For African American women, Jim Crow poll taxes, grandfather clauses, literacy tests, and understanding clauses are what [civil rights activist] Fannie Lou Hamer and thousands of others continued to work on until they won passage of the Voting Rights Act in 1965. These policies did not single out women, but they were policies, practices, and laws that disenfranchised women nonetheless. Sometimes a women's issue also affects men. There have existed between American women a philosophical divide in which African American suffragists sought their political power—including the vote—to win human rights. They sought the vote and office holding and insider status in party politics not simply to empower women. They worked to see to it that all American women—including black women—would be empowered to win human rights. This means that black women worked for the betterment of all humanity.
What resources do you recommend people explore?
The [scholarly and community research project] Colored Conventions Project is compiling the earliest black political debates, and there we find women working to win power. Look out for the memories of key black suffragists, including Ida B. Wells, Sojourner Truth, and Mary Church Terrell, among others. Read women in their own words, like on the site Documenting the American South that has digitized the slave narratives of Sojourner Truth and others.
There's a project called Women and Social Movements; I worked with them last year with a class here at Johns Hopkins to expand what we know about black women voting rights activists. Our students wrote some of the entries. I really recommend that site, particularly for people trying to get beyond the big names. It has primary sources, essays, and biographical sketches. Our students did a great job using primary research—especially in newspapers—to bring to light lesser known women.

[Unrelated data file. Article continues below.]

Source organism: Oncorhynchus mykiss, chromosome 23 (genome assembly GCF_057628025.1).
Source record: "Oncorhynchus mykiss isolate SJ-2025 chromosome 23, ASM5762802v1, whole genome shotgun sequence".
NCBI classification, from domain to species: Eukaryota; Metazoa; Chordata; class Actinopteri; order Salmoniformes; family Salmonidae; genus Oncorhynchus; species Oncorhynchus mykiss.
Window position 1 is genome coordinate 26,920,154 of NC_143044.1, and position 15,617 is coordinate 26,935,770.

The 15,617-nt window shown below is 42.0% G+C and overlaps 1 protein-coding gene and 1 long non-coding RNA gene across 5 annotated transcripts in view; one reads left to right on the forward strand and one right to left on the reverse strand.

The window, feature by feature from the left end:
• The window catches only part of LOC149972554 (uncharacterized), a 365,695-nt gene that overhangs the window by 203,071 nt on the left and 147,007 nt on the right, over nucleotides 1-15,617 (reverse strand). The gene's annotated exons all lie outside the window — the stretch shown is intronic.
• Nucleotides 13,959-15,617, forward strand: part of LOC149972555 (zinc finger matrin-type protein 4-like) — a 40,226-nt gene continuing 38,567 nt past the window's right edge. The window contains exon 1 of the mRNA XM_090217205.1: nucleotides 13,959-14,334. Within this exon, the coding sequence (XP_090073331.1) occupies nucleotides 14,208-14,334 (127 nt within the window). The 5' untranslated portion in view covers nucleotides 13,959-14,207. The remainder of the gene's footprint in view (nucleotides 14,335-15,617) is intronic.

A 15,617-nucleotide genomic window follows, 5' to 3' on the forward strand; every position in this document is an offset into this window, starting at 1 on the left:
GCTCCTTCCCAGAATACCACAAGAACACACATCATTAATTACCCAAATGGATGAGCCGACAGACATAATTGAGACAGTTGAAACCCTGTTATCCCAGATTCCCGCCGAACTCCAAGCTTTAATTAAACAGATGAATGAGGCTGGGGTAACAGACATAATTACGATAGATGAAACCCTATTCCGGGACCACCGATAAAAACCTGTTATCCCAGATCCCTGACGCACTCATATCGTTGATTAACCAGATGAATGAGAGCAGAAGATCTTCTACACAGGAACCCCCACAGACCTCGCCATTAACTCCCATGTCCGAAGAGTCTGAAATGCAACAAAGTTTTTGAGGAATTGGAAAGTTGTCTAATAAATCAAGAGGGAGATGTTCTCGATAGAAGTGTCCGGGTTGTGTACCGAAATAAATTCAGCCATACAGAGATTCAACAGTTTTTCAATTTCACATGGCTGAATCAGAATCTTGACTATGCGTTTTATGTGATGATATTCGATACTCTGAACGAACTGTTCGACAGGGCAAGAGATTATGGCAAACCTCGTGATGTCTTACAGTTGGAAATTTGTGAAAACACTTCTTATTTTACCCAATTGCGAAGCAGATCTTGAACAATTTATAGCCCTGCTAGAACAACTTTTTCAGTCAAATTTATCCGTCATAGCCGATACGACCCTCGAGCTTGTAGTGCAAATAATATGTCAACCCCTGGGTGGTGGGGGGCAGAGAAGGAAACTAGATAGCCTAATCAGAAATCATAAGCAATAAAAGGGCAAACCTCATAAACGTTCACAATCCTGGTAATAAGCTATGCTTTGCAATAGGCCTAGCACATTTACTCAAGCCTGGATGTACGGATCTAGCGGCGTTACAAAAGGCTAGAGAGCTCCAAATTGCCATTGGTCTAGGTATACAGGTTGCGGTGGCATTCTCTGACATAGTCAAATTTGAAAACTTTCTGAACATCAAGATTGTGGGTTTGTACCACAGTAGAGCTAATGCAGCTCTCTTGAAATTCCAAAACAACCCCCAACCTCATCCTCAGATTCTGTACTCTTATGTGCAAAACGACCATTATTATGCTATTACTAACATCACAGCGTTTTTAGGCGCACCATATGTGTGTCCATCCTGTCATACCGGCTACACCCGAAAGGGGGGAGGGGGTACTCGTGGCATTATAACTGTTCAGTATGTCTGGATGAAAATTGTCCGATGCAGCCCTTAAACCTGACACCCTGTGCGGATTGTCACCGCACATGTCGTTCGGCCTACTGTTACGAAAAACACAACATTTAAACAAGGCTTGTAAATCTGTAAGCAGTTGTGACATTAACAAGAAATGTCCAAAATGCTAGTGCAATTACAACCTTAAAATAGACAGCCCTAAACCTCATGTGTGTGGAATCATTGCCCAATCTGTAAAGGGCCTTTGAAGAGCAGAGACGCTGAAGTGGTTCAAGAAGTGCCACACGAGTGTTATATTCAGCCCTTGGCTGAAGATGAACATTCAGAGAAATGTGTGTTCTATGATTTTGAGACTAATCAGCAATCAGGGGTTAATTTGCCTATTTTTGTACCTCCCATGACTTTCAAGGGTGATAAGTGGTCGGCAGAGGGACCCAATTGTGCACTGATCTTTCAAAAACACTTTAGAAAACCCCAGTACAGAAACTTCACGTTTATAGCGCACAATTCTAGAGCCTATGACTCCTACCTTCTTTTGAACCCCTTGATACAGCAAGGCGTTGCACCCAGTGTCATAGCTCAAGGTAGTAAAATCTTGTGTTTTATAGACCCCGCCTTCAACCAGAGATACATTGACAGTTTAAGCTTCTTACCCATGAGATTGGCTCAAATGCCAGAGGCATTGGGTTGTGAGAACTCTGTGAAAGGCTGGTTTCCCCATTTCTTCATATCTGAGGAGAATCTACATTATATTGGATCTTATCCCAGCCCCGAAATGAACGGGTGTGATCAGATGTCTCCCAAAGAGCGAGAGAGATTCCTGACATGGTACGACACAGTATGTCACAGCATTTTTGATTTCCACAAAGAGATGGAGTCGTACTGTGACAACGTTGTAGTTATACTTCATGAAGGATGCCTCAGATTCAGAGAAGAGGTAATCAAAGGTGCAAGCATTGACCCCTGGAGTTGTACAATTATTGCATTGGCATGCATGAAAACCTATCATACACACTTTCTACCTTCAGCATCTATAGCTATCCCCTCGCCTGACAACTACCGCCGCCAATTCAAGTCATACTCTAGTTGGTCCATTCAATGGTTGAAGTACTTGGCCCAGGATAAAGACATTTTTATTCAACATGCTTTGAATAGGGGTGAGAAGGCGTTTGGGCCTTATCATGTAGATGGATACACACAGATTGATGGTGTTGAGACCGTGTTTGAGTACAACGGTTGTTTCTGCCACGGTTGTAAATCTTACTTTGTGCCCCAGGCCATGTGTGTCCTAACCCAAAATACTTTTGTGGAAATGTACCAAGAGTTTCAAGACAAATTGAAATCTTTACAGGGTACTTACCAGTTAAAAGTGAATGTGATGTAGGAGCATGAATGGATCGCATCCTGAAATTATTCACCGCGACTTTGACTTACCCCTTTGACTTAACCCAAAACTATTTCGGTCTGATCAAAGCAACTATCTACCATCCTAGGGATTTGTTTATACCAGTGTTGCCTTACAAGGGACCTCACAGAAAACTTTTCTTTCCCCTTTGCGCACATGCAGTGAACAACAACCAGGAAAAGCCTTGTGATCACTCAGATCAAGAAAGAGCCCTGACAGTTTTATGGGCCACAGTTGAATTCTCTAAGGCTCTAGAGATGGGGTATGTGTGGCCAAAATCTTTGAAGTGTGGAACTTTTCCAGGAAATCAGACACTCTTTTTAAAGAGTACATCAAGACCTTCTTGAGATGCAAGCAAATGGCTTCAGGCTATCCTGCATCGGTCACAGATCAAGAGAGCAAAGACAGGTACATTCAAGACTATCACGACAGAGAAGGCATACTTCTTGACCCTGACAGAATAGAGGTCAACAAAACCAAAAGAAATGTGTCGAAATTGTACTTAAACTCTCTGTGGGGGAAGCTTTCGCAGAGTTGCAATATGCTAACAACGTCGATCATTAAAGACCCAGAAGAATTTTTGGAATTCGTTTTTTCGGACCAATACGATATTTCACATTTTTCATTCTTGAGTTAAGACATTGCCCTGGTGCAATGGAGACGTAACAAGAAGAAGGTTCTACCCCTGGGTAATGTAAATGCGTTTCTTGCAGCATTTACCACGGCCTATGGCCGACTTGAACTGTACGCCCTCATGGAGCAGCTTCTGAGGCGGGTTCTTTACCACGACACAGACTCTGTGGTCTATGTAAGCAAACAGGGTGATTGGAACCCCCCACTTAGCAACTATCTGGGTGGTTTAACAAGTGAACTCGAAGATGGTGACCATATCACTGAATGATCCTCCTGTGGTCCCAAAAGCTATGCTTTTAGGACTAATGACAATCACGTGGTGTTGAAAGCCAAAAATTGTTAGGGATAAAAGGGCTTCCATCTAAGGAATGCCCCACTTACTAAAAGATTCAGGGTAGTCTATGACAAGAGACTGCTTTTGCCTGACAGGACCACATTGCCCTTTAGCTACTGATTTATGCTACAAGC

Tell us about your upcoming book. What does it address?
The book is called Vanguard: How Black Women Broke Barriers, Won the Vote, and Insisted on Equality for All. It is a history of African American women's politics from 1820 to 2020 with a focus on the vote. It's called Vanguard because my view is that African American women are the first—and continue to be the most committed—thinkers and activists toward a human rights vision; toward a vision of women's rights and its interest in all humans. They have always rejected racism and sexism and set a high bar that has been difficult for us as a nation to reach.
The book follows black women in their political lives and political organizations through abolition, the 15th Amendment, Jim Crow, the 19th Amendment, to modern civil rights with the Voting Rights Act of 1965, and ends with Stacey Abrams, whose work embodies the values of black women.
Once readers recognize that there were figures going back 200 years who embodied the best of our ideals in the 21st century, they will recognize that black women really were showing us the way all along. It has taken us a long time to catch up.
The book will come out in September. I'm excited because it also reflects a half-century of excellent scholarship on women's politics by dozens of historians. The book stands on the shoulders of three generations of women's historians.